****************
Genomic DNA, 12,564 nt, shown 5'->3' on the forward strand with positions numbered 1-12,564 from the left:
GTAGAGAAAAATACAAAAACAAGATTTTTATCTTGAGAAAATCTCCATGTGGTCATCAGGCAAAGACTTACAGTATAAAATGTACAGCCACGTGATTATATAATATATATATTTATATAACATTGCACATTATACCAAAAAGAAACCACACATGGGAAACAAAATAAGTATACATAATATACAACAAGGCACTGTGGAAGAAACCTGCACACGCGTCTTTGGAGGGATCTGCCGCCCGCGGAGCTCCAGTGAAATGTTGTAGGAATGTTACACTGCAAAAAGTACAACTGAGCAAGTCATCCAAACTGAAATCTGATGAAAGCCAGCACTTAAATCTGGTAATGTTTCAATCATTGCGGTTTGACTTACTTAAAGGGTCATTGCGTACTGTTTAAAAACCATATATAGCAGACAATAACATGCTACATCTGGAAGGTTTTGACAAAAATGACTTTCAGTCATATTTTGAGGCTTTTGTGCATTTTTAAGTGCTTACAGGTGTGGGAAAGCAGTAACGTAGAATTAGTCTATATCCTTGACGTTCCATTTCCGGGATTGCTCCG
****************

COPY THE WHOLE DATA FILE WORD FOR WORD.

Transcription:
Genomic DNA, 12,564 nt, shown 5'->3' on the forward strand with positions numbered 1-12,564 from the left:
GTAGAGAAAAATACAAAAACAAGATTTTTATCTTGAGAAAATCTCCATGTGGTCATCAGGCAAAGACTTACAGTATAAAATGTACAGCCACGTGATTATATAATATATATATTTATATAACATTGCACATTATACCAAAAAGAAACCACACATGGGAAACAAAATAAGTATACATAATATACAACAAGGCACTGTGGAAGAAACCTGCACACGCGTCTTTGGAGGGATCTGCCGCCCGCGGAGCTCCAGTGAAATGTTGTAGGAATGTTACACTGCAAAAAGTACAACTGAGCAAGTCATCCAAACTGAAATCTGATGAAAGCCAGCACTTAAATCTGGTAATGTTTCAATCATTGCGGTTTGACTTACTTAAAGGGTCATTGCGTACTGTTTAAAAACCATATATAGCAGACAATAACATGCTACATCTGGAAGGTTTTGACAAAAATGACTTTCAGTCATATTTTGAGGCTTTTGTGCATTTTTAAGTGCTTACAGGTGTGGGAAAGCAGTAACGTAGAATTAGTCTATATCCTTGACGTTCCATTTCCGGGATTGCTCCG